For every action, there is a reaction. Douglas Driscoll, CEO of Starr Partners asks the question, “As real estate agents, do our actions lead to the desired reactions from our customers?”
It is said that it can take a lifetime to create a great reputation, whereas it can take just a second to shatter it.
One small misdemeanor is often hugely exaggerated in the media, resulting in the rest of the industry being tarred with the same brush.
What exactly is the butterfly effect I hear you ask? It derives its name from the studies of the chaos theory, where the phrase refers to the idea that a butterfly flapping its wings might create tiny changes in the atmosphere that may ultimately alter, accelerate or even prevent the occurrence of an event in another location.
Real Estate has always been, and always will be a public-facing industry, meaning that we are under constant scrutiny. Given the large sums of money involved in a property transaction, emotions can become confused, occasionally leading to the general public judging us unfairly. One small misdemeanor by a competitor is often hugely exaggerated in the media, resulting in the rest of the industry being tarred with the same brush.
It is said that it can take a lifetime to create a great reputation, whereas it can take just a second to shatter it. Let’s face it; excellent customer service is the lifeblood of any successful real estate business. The best people in our industry understand that customer service is actually an integral part of their job, and not an extension of it. They realize that the most vital asset is the customer, as without them they would have nothing. They also realize that by exceeding a customer’s expectations they will reap the rewards through word of mouth referral.
A study carried out by the Harvard Business School in the 90s, suggested that a typical dissatisfied customer would tell between eight to ten people about their experience. The recent exponential growth of social media means that the effects of the butterfly effect in modern business are now seemingly boundless. It has become almost impossible to measure the ramifications of your actions. How many people are out there are singing your praises? Inversely, how many are out there making detrimental comments about you or your company? If you are unsure, then a sensible step would be to implement a social media intelligence program, using any of the myriad of free tools available. These provide an invaluable insight and a tidy encapsulation of what is being said about you across the social media landscape.
As an industry, we have a habit of reacting adversely to negative comments or criticism. In an ideal world, we would all do a wonderful job and have our customers constantly praising our service. In the real world however, this is often not the case, as things have a habit of going wrong every so often. How we react in these testing times of adversity can potentially serve as a barometer for our future commercial success. Studies show that 70% of complaining customers will do business with you again if you resolve the matter amicably. By intervening and dealing with a complaint in an appropriate manner, you can alter the nature of any on-going repercussions, turning a negative into a possible positive.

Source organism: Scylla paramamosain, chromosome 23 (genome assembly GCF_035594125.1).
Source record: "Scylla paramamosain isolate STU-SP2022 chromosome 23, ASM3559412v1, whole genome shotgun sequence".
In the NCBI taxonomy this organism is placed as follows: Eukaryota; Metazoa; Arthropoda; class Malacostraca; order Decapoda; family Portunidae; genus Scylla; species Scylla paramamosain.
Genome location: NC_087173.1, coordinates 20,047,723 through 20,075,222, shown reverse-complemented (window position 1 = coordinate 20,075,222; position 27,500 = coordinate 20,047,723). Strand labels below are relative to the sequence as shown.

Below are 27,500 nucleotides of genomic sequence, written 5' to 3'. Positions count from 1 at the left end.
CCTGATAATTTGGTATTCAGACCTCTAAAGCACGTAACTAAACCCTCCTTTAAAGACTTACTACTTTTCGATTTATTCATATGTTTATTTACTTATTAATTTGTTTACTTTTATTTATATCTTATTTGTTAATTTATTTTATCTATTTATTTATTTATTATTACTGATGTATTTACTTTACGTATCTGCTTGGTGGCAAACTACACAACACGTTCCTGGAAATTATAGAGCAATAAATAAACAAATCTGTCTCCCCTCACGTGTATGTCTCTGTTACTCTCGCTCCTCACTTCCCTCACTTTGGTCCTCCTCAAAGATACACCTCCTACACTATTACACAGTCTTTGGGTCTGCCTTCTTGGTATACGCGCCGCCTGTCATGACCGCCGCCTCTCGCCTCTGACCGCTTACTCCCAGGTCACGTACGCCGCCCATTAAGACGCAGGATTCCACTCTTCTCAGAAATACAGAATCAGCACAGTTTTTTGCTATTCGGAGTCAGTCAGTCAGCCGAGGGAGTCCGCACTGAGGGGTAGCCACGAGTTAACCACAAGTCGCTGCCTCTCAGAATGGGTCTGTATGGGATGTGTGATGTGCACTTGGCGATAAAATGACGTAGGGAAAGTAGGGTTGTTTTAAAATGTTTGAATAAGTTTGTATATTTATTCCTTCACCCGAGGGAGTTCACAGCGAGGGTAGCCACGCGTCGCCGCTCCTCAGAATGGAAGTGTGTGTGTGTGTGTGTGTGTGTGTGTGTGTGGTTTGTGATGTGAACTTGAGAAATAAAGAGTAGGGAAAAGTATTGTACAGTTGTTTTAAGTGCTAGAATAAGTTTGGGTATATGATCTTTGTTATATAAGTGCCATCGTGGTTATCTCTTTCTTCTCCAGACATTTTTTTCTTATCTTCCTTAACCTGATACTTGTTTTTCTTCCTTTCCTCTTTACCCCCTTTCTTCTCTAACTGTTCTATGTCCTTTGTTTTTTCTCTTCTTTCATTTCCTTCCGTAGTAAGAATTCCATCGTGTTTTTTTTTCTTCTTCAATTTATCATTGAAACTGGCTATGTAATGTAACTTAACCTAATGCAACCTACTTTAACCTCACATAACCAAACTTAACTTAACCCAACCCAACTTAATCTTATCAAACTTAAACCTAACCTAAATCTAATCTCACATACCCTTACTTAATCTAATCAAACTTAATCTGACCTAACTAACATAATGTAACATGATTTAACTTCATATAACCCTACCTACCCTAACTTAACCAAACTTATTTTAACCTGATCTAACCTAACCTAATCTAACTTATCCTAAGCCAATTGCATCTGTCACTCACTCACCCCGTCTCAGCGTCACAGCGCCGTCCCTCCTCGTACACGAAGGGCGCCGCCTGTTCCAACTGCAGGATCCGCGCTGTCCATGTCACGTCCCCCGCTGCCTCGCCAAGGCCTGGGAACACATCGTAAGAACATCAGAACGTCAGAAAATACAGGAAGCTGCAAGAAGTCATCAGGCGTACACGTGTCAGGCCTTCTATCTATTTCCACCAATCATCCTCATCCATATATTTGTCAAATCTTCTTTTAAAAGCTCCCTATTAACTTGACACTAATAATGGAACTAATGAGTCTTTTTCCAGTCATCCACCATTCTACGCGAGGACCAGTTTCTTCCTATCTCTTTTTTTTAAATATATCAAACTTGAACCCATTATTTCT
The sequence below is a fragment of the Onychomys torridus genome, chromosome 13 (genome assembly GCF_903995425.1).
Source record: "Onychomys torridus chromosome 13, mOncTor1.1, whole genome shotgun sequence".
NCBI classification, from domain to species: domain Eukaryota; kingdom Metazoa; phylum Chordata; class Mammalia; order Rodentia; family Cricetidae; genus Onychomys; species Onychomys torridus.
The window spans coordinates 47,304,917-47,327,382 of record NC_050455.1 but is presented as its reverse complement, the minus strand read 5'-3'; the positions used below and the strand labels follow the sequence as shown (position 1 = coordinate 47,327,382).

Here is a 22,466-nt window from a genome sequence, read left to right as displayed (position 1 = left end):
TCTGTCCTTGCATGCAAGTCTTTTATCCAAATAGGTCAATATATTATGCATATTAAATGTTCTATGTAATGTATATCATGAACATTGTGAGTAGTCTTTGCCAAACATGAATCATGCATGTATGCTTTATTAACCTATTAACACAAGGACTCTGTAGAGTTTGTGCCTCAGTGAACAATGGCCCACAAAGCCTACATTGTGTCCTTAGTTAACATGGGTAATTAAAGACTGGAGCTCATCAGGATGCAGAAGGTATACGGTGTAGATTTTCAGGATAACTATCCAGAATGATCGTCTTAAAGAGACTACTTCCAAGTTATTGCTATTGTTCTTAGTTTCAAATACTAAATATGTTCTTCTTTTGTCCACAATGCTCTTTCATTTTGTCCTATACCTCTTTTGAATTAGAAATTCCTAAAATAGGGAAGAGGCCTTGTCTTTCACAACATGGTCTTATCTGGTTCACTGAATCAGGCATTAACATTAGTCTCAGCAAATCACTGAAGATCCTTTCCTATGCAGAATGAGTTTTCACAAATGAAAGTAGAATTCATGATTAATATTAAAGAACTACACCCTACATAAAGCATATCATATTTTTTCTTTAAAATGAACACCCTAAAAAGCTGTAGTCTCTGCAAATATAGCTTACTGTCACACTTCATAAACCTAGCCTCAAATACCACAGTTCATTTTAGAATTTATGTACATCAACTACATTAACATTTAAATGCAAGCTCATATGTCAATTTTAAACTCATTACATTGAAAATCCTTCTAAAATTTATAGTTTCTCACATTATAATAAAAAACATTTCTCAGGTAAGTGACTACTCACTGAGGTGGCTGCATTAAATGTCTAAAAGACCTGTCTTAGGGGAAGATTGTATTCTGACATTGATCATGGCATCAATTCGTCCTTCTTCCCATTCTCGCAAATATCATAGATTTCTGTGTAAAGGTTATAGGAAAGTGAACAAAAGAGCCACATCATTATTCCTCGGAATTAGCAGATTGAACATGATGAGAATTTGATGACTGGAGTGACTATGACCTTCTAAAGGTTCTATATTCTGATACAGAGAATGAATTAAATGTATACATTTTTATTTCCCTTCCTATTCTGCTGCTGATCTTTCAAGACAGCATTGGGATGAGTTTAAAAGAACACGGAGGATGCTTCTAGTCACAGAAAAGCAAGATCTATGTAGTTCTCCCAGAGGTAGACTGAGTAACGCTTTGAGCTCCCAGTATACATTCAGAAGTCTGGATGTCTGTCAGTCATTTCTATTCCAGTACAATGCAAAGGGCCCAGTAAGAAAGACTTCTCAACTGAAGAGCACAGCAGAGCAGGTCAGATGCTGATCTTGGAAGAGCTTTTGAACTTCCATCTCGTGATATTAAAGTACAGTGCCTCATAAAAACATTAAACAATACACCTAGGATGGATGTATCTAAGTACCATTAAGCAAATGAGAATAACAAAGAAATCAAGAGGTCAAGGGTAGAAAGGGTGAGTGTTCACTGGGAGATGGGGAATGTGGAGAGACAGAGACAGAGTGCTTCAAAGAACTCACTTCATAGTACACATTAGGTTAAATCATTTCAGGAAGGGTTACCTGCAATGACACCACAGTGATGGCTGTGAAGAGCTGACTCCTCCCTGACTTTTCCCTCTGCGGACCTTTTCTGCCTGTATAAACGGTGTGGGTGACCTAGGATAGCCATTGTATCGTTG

Unlike most other components of a real estate business, customer service can be very difficult to measure. The other difficulty is, knowing exactly what constitutes good customer service. At present, most agents follow the traditional path of requesting a testimonial from a client. Although testimonials should feature prominently in the promotion of you or your business, they are not always an accurate indicator of customer service. Starr Partners have recently devised a customer service satisfaction survey, which provides our offices with an accurate gauge on their customer service satisfaction levels. We are equally interested in hearing the negatives, as we are the positives – if you don’t know if something is broken, then you can’t fix it!
The butterfly effect does not just relate to how we interact with the public, it also extends to the workplace. Understanding shared social processes in groups is becoming increasingly important. These shared social processes can serve as a conduit for a variety of group interactions and dynamics, important to getting work done. How many times have you had a colleague come in to the office in the morning happily humming a song, which you are then unable to get out of your head for the rest of the day? The emotional contagion within the work environment should not be underestimated. The transfer of attitude and emotions between colleagues can directly affect group dynamics. Studies show that a positive emotional contagion can lead to lower levels of conflict, enhanced cooperation, and most significantly, improved productivity. In layman’s terms, a happy workforce is a productive workforce.
If understood and harnessed correctly, the butterfly effect can make a significant impact on your future success, both personally and professionally. Ignore it at your peril.
Never again will you underestimate the power of a butterfly flapping its wings!